A visiting senior United States senator warned Pakistanis on Monday that members of Congress were asking "tough questions" about economic aid to Islamabad after Osama bin Laden was killed on Pakistani soil.
Senator John Kerry told a news conference he had not come to Islamabad to apologize for the May 2 secret U.S. raid that killed Osama bin Laden and infuriated the Pakistani military.
But the chairman of the Senate Foreign Relations Committee, a Democrat close to President Barack Obama, said U.S.-Pakistani ties were too important to be unraveled by the incident.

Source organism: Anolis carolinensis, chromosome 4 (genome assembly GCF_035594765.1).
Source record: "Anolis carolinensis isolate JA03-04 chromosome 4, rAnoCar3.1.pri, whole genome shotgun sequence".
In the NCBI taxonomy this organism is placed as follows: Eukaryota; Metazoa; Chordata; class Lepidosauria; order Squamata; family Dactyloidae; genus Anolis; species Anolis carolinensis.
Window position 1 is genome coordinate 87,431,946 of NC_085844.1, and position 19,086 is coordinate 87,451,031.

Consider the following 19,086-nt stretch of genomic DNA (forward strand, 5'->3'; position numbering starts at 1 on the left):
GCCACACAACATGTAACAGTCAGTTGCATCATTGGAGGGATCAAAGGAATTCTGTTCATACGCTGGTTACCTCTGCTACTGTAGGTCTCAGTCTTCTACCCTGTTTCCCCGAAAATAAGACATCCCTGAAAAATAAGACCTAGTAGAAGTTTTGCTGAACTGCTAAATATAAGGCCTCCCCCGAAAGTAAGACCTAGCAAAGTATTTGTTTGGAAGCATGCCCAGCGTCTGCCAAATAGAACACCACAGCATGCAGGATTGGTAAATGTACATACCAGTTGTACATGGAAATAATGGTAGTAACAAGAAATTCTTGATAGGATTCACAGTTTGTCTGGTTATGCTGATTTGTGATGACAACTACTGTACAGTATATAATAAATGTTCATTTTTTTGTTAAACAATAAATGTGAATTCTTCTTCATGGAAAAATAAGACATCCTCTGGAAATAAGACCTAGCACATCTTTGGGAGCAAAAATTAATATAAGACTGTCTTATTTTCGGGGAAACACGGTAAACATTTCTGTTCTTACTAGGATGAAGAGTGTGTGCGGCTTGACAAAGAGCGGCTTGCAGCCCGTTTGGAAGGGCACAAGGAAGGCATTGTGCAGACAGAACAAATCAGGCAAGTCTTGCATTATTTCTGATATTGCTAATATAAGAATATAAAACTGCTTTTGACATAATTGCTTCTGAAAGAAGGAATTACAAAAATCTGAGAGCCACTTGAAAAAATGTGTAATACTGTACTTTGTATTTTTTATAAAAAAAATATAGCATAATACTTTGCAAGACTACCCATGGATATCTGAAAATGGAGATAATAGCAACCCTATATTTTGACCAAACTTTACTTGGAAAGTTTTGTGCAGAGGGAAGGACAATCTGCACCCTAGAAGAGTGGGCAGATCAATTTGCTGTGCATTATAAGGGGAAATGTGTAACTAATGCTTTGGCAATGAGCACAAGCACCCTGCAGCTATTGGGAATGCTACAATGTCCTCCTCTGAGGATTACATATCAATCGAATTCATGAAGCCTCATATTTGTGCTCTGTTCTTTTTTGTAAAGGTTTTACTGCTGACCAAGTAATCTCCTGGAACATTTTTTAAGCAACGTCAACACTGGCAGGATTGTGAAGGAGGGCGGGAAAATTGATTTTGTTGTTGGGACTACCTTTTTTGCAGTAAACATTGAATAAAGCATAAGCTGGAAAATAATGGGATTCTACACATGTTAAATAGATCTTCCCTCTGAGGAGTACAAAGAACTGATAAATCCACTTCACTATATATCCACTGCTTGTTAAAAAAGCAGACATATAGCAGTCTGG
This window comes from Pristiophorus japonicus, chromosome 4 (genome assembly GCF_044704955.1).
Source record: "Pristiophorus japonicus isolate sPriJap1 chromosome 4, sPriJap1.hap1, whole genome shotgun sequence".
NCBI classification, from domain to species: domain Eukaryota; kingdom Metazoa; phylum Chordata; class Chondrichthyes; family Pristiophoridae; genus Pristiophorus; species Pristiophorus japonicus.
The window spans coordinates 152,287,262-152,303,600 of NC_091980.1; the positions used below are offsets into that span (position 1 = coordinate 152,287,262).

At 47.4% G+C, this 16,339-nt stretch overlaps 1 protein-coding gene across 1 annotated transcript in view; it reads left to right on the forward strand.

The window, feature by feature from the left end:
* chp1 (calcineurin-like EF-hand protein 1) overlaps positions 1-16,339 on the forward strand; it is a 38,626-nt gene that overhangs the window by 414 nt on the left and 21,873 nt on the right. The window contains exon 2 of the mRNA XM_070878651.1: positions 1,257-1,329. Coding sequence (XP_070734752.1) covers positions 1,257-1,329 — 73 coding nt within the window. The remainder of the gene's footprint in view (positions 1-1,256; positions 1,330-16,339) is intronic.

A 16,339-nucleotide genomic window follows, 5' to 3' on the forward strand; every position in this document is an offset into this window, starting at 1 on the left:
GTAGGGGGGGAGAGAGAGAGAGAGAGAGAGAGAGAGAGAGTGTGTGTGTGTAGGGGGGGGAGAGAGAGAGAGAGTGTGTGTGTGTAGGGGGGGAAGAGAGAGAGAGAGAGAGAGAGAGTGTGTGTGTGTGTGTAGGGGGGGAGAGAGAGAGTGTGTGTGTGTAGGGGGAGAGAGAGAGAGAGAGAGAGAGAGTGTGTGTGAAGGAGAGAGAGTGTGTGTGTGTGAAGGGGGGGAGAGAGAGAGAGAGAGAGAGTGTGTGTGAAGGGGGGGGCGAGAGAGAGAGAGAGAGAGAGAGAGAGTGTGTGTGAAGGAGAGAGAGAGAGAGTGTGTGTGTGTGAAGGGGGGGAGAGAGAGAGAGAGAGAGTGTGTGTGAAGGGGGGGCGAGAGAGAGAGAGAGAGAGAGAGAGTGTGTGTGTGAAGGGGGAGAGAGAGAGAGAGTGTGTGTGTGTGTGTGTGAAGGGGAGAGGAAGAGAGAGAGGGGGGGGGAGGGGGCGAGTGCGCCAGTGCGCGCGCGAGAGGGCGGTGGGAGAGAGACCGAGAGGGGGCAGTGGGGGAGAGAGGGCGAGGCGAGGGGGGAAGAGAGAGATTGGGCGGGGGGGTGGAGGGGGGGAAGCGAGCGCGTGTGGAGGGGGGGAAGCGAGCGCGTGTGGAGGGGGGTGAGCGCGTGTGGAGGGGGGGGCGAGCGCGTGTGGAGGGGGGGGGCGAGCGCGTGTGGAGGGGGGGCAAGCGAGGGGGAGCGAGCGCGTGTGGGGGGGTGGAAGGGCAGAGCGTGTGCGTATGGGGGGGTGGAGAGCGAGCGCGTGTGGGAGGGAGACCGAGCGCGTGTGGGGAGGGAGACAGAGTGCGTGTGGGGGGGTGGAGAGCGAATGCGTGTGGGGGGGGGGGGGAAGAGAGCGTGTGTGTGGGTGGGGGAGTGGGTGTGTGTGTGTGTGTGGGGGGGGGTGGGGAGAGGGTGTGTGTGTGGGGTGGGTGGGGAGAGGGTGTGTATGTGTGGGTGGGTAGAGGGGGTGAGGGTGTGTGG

In a veiled warning to the Pakistani security establishment, made up of the powerful military and the Inter-Services Intelligence Directorate, he said: "The road ahead will not be defined by words. It will be defined by actions."
"I emphasized to our Pakistani friends -- and they are friends -- that many in Congress are raising tough questions about our ongoing economic assistance to the government of Pakistan because of the events as they unfolded, and because of the presence of Osama bin Laden in Pakistan," he said.
Washington's fragile ties with ally Islamabad took a beating after U.S. special forces flew in from Afghanistan on a secret operation and killed bin Laden on May 2, nearly 10 years after he orchestrated the September 11 attacks on the United States.